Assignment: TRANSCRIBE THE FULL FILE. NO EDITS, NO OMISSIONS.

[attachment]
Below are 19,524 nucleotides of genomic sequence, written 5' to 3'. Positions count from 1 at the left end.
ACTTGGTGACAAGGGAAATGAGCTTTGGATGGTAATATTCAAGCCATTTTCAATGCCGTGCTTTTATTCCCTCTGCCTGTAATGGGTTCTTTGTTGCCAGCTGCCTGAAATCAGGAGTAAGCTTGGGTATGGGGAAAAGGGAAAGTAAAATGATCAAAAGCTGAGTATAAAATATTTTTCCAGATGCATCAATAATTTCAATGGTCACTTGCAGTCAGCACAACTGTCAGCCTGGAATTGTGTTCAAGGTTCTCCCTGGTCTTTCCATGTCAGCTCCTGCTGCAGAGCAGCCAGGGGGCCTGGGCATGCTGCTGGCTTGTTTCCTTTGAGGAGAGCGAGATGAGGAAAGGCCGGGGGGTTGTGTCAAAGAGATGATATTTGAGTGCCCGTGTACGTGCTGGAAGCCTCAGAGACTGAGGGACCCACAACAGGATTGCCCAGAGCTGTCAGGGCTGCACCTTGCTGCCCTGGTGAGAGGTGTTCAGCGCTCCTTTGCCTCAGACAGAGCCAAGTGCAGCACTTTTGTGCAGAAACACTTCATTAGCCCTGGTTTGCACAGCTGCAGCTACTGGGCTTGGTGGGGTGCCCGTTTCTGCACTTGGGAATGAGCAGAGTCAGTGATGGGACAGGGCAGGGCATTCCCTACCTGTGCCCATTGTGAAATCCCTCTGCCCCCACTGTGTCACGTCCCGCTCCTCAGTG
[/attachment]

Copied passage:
Below are 19,524 nucleotides of genomic sequence, written 5' to 3'. Positions count from 1 at the left end.
ACTTGGTGACAAGGGAAATGAGCTTTGGATGGTAATATTCAAGCCATTTTCAATGCCGTGCTTTTATTCCCTCTGCCTGTAATGGGTTCTTTGTTGCCAGCTGCCTGAAATCAGGAGTAAGCTTGGGTATGGGGAAAAGGGAAAGTAAAATGATCAAAAGCTGAGTATAAAATATTTTTCCAGATGCATCAATAATTTCAATGGTCACTTGCAGTCAGCACAACTGTCAGCCTGGAATTGTGTTCAAGGTTCTCCCTGGTCTTTCCATGTCAGCTCCTGCTGCAGAGCAGCCAGGGGGCCTGGGCATGCTGCTGGCTTGTTTCCTTTGAGGAGAGCGAGATGAGGAAAGGCCGGGGGGTTGTGTCAAAGAGATGATATTTGAGTGCCCGTGTACGTGCTGGAAGCCTCAGAGACTGAGGGACCCACAACAGGATTGCCCAGAGCTGTCAGGGCTGCACCTTGCTGCCCTGGTGAGAGGTGTTCAGCGCTCCTTTGCCTCAGACAGAGCCAAGTGCAGCACTTTTGTGCAGAAACACTTCATTAGCCCTGGTTTGCACAGCTGCAGCTACTGGGCTTGGTGGGGTGCCCGTTTCTGCACTTGGGAATGAGCAGAGTCAGTGATGGGACAGGGCAGGGCATTCCCTACCTGTGCCCATTGTGAAATCCCTCTGCCCCCACTGTGTCACGTCCCGCTCCTCAGTG